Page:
Fake Football Kansas City Chiefs Jerseys

Kansas City Chiefs 34, Detroit Lions 30

1. Even when Patrick Mahomes doesn't have his best day, the gunslinger always gives the Chiefs a chance to win. The reigning NFL MVP led a game-winning drive on the road, silencing a raucous Detroit crowd. Mahomes used his legs to pick up several huge first downs late, and found soft holes in the Lions defense, which was only rushing two and three defenders much of the final drive. In his first-ever NFL start in a dome, Mahomes was just a tad off on his deep shots all afternoon, missing a bevy of bombs by a hair. The normally dive-bombing signal-caller generated no completions of 20-plus-air yards on the day. Mahomes came in with 14 straight games with two or more passing TDs. Matt Patricia's defense held him out of the end zone, but Mahomes made enough plays between the 20s and K.C. ran for three TDs, including Darrel Williams' game-winning score. Sunday was a reminder that even when the Chiefs (4-0) don't have their best day, and can't hit the deep shots, Mahomes can still find a way to get a W.

A brutal helmet-to-helmet hit delivered by Patriots defensive back Jonathan Jones knocked Bills quarterback Josh Allen down and out for most of the final quarter of Buffalo's 16-10 loss to New England.

Allen is in concussion protocol, according to the team.

In the fourth quarter with the Bills trailing by six points and driving, Allen scrambled and was downed by Jones. It was a savage blow that Bills coach Sean McDermott voiced his exception to after the game.

"There's no room in football for a play like the hit on Josh Allen," McDermott, said via the team.

Jones was flagged, but their was no penalty as it was offset by an offensive flag on the same play.

"I haven't seen it. You know, I have to watch it on film. We're just running around playing football. There's no intent to ever hurt anyone, you know, we're just playing good, clean football," Jones told reporters after the game. "I don't think anybody ever really tries to go helmet-to-helmet. Everyone's just flying around wanting to make plays, wanting to make starts."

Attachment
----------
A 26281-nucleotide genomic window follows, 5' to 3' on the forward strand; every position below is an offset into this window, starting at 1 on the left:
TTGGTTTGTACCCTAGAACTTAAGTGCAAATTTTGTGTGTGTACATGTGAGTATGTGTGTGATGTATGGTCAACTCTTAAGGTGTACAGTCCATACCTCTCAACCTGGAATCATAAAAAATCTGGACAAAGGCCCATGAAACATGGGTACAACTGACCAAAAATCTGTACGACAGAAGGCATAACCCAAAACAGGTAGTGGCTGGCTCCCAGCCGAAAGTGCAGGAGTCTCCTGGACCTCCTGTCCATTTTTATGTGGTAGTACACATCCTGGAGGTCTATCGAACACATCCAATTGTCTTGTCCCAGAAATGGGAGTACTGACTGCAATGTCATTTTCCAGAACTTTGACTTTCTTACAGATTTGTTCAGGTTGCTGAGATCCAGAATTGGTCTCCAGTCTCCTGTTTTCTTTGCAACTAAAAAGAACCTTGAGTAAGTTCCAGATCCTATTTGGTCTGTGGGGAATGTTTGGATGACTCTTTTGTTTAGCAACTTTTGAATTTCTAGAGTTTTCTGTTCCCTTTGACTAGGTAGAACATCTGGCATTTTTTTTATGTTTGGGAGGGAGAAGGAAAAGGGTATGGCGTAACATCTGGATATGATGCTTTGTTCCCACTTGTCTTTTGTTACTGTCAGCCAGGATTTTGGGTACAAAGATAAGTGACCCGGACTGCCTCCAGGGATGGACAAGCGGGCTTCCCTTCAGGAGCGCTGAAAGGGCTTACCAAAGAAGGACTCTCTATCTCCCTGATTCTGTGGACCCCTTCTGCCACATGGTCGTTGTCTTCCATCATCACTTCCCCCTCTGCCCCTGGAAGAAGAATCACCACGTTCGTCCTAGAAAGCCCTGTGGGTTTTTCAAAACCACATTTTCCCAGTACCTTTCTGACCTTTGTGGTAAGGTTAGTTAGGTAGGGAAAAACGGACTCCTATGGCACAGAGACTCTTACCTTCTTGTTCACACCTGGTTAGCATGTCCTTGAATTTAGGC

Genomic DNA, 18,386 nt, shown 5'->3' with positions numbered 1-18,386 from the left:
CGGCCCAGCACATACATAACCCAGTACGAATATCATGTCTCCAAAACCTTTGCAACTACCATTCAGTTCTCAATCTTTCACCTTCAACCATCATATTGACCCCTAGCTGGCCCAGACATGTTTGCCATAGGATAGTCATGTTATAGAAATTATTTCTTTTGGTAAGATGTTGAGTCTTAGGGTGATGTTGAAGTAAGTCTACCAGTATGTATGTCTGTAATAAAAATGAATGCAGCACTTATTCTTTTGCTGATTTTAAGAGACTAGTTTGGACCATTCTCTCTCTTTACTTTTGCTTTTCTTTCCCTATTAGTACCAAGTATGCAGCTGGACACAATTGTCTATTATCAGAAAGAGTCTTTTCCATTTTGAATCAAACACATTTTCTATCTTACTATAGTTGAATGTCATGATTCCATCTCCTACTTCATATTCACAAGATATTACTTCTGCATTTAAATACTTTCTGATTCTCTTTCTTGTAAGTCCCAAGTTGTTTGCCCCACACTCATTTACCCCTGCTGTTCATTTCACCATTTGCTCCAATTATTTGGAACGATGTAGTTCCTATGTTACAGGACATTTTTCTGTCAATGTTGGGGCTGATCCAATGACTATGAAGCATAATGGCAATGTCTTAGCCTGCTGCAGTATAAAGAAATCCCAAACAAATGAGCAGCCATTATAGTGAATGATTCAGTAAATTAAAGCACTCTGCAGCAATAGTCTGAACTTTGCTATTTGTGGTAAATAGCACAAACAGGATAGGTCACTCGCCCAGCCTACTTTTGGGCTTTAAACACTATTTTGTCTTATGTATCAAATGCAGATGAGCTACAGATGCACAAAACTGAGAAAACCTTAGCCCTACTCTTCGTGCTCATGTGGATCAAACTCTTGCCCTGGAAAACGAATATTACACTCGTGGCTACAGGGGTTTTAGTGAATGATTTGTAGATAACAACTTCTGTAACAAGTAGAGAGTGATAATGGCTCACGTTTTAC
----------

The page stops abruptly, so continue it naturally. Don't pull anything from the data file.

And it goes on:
Al Riveron, the NFL's head of officiating, told The Buffalo News' Vic Carucci that the play did not "rise to the level" of warranting a disqualification.

Bills safety Micah Hyde emphatically disagreed. He made that known right after the hit on the sideline and again during a postgame scrum with reporters.

"That's the first thing that came out of my mouth on the sideline, if one of us did that to 12 [Tom Brady], we wouldn't have been in the game anymore," Hyde said. "There's no way, there's no way we would've continued to play in that game."

After some assistance on the field, Allen walked off under his own power to the injury tent and shortly thereafter ran off the field to the locker room.

Matt Barkley took over at quarterback for the Bills. The drive ended with the Bills going for it on fourth and goal and Barkley throwing an incompletion in the end zone.

2. The third quarter was a fumble-palooza. The teams combined for five fumbles in the stanza, the most in a single quarter since 1991, per the FOX broadcast. K.C. committed three of the botches, opening the quarter with a kickoff fumble and coughing up the ball on each of its next two possessions. The Lions, however, couldn't capitalize on the miscues. Matthew Stafford fumbled inside the 5-yard-line, a play after a touchdown pass to Kenny Golladay was overturned. Following the Chiefs' next fumble, Kerryon Johnson had the ball knocked out trying to stretch out for a score at the goal line. Chiefs defensive back Bashaud Breeland scooped up the ball and ran 100 yards for a score. Referees -- the same crew that blew a call dead against New Orleans two weeks ago -- let the play go as Detroit players thought Johnson was down. The touchdown stood upon review giving K.C. a massive score -- and its first lead of the tilt -- in a tight game.

3. Moral victories are for the birds. The Lions (2-1-1) will be kicking themselves for not taking advantage of Chiefs miscues. Four times on its first seven possessions, Detroit had the ball inside the K.C. 8-yard-line. The Lions scored just 10 points in those drives. Coming into the tilt, there were questions about whether Detroit was real after beating two banged-up teams. The loss hurt, but Patricia's team showed it isn't a fluke through four weeks. The Lions D caused turnovers and didn't give up big plays. Corner Justin Coleman was a monster on the back end. Kerryon Johnson ran well, gashing the Chiefs for 125 yards on the ground. Stafford threw with conviction and launched several lasers to Golladay and Marvin Jones. For large chunks of the game, Stafford (three touchdown passes) outplayed Mahomes. In the end, however, Detroit once again came up short.